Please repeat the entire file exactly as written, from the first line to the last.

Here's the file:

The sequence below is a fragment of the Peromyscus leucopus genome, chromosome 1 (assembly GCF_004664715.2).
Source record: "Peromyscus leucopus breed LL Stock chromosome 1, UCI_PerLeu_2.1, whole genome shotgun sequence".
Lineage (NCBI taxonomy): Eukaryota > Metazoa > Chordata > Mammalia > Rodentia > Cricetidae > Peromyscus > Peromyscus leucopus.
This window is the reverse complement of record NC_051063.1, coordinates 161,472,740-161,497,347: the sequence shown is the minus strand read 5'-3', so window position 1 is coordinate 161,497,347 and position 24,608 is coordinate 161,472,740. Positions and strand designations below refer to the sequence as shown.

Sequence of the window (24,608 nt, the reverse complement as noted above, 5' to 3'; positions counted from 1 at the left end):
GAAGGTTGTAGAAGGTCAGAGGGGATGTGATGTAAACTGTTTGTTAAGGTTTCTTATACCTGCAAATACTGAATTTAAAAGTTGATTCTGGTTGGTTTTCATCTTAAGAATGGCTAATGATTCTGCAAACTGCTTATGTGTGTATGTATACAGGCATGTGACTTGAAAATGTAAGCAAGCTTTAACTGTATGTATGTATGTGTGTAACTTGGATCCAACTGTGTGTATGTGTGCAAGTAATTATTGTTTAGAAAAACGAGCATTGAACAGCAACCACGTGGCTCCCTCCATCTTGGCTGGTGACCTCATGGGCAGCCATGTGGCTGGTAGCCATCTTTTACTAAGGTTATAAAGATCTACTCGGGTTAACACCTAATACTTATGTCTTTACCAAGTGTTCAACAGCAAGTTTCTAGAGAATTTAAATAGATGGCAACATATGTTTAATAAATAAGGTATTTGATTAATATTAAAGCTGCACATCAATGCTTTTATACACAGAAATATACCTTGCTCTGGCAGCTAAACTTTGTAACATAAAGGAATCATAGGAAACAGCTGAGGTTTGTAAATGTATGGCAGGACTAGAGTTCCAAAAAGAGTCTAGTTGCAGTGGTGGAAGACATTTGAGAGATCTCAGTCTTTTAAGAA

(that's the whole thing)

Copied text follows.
The sequence below is a fragment of the Peromyscus leucopus genome, chromosome 1 (assembly GCF_004664715.2).
Source record: "Peromyscus leucopus breed LL Stock chromosome 1, UCI_PerLeu_2.1, whole genome shotgun sequence".
Lineage (NCBI taxonomy): Eukaryota > Metazoa > Chordata > Mammalia > Rodentia > Cricetidae > Peromyscus > Peromyscus leucopus.
This window is the reverse complement of record NC_051063.1, coordinates 161,472,740-161,497,347: the sequence shown is the minus strand read 5'-3', so window position 1 is coordinate 161,497,347 and position 24,608 is coordinate 161,472,740. Positions and strand designations below refer to the sequence as shown.

Sequence of the window (24,608 nt, the reverse complement as noted above, 5' to 3'; positions counted from 1 at the left end):
GAAGGTTGTAGAAGGTCAGAGGGGATGTGATGTAAACTGTTTGTTAAGGTTTCTTATACCTGCAAATACTGAATTTAAAAGTTGATTCTGGTTGGTTTTCATCTTAAGAATGGCTAATGATTCTGCAAACTGCTTATGTGTGTATGTATACAGGCATGTGACTTGAAAATGTAAGCAAGCTTTAACTGTATGTATGTATGTGTGTAACTTGGATCCAACTGTGTGTATGTGTGCAAGTAATTATTGTTTAGAAAAACGAGCATTGAACAGCAACCACGTGGCTCCCTCCATCTTGGCTGGTGACCTCATGGGCAGCCATGTGGCTGGTAGCCATCTTTTACTAAGGTTATAAAGATCTACTCGGGTTAACACCTAATACTTATGTCTTTACCAAGTGTTCAACAGCAAGTTTCTAGAGAATTTAAATAGATGGCAACATATGTTTAATAAATAAGGTATTTGATTAATATTAAAGCTGCACATCAATGCTTTTATACACAGAAATATACCTTGCTCTGGCAGCTAAACTTTGTAACATAAAGGAATCATAGGAAACAGCTGAGGTTTGTAAATGTATGGCAGGACTAGAGTTCCAAAAAGAGTCTAGTTGCAGTGGTGGAAGACATTTGAGAGATCTCAGTCTTTTAAGAA